Key points:- it never generated strong ratings;
- it lasted only two seasons;
- the Polish American Congress gave the series an award for portraying Polish Americans in a good manner.
NB: The need for an organization to do this only proves how commonplace it was for Hollywood to use "unfair and unfavourable" characterisations of Poland, Poles and Polonia.
Indeed, Hollywood's raging hostility against Poland, Poles and Polonia continued unabated as recently as last year:- in 2018, Banacek was the subject of an episode-length parody in The Simpsons
Kazińsky is a Polish American ex-criminal who becomes a barrister after doing his time in prison where he studies law.
Are you sure the character was "Polish American"?
Using "y" instead of "i" for the adjectival ending was prevalent among Jews and Russians rather than Polonia and never Poles.
But, of course, Hollywood needs a Polish character that in their biased heads must always be the complete opposite of the Ivy League educated Jewish lawyers who never missed temple while growing up.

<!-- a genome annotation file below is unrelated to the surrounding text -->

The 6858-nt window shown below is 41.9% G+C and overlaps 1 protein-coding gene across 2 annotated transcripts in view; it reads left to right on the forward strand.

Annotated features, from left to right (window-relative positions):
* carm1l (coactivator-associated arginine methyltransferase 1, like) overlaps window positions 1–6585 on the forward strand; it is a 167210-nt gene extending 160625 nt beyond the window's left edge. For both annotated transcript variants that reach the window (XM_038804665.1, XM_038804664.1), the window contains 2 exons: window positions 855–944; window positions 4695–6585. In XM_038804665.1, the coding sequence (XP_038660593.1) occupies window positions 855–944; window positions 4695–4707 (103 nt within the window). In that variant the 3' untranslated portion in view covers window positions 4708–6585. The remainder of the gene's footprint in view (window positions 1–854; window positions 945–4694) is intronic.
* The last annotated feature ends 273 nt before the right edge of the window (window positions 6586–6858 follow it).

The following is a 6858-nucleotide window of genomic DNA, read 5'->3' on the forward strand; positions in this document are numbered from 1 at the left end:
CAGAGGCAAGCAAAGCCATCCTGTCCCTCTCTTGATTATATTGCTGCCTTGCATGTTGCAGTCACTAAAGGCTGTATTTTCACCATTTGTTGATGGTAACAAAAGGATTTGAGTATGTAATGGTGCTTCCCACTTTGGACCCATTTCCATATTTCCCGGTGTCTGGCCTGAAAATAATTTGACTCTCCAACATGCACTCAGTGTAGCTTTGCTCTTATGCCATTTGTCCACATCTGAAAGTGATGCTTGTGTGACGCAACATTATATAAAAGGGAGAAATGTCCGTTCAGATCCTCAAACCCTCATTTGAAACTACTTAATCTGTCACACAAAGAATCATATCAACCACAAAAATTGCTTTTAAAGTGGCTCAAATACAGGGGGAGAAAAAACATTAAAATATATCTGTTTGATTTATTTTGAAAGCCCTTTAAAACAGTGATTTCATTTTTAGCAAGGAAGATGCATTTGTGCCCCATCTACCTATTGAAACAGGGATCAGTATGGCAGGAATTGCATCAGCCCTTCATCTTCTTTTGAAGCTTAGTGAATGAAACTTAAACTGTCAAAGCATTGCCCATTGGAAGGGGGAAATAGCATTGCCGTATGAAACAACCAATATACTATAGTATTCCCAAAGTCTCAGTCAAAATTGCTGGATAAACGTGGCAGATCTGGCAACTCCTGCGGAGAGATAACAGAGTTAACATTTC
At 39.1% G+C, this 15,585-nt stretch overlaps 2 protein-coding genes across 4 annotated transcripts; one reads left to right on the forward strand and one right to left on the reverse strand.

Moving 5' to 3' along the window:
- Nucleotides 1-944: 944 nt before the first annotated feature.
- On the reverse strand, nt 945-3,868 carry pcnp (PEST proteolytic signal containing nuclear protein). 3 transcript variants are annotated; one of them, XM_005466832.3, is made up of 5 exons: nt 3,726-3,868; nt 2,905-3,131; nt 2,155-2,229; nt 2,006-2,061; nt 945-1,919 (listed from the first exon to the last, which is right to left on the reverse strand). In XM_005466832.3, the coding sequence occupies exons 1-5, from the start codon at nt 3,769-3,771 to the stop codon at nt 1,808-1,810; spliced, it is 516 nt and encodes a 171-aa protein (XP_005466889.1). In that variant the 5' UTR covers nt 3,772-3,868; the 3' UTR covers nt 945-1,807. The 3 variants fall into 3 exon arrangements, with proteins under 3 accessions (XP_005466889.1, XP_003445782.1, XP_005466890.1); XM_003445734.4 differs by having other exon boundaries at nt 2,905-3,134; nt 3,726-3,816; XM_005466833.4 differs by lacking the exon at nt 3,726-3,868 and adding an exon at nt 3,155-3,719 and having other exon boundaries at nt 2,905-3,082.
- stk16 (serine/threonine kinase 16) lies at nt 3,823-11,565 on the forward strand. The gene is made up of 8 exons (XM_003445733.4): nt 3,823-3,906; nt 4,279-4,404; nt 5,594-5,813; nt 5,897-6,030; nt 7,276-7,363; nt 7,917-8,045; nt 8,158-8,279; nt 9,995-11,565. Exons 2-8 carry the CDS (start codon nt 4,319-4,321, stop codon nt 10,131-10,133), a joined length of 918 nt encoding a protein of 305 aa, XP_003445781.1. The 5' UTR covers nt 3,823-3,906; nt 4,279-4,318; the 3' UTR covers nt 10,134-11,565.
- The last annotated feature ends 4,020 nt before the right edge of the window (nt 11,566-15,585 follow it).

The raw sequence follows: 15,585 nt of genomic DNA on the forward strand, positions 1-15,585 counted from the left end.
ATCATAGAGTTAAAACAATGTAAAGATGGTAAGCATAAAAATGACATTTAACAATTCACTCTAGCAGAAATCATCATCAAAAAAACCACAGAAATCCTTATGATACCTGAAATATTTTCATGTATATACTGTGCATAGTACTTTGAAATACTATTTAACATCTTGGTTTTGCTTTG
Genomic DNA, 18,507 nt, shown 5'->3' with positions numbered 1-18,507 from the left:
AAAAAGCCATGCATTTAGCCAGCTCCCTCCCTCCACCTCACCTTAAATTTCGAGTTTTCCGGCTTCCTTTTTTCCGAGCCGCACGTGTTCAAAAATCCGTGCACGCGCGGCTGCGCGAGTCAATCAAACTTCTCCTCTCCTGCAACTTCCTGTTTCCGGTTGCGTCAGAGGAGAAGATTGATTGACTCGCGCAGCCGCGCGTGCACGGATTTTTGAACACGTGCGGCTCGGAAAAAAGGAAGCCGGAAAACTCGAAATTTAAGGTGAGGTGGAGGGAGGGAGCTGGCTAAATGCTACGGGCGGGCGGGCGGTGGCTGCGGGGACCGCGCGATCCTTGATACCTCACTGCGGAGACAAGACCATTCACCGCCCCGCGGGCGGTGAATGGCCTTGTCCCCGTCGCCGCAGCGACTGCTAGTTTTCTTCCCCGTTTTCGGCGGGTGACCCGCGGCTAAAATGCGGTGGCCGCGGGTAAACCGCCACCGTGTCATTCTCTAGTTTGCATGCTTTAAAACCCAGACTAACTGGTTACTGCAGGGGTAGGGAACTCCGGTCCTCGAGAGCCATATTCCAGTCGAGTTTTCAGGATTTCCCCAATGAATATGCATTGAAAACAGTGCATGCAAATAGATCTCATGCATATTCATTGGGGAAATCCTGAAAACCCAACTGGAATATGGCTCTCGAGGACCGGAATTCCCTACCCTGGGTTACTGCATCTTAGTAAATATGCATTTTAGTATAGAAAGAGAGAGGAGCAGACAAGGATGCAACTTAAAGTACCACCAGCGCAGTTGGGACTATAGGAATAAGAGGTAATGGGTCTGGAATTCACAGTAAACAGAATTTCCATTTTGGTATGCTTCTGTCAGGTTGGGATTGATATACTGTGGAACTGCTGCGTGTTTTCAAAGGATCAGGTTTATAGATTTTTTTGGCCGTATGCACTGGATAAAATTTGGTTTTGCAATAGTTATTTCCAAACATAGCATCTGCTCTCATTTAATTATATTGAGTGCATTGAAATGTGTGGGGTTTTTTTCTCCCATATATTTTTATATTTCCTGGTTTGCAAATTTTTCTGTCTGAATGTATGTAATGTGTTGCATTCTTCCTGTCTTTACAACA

Once again, more negative portrayals of Poland, Poles, and Polonia.
Hollywood's message: "Make sure you run a criminal background check on that Polish lawyer before you even think of hiring him!"
And who are Kazinsky's clients? Naturally, not much different than himself: former fellow inmates; murderers; racketeers; mistresses, prostitutes.
Certainly not the high net worth clients Jewish lawyers would attract.
Hey, any episodes where "Kaz" turned the life around of a delinquent Jew with a rap sheet longer than the Wailing Wall?
Where he helped smash and lock-up a rabbinic organ trafficking ring? (True crime story by the way too!)
Nope. Of course not.
That's not Hollywood's modus operandi when it comes to their war on Poland, Poles and Polonia.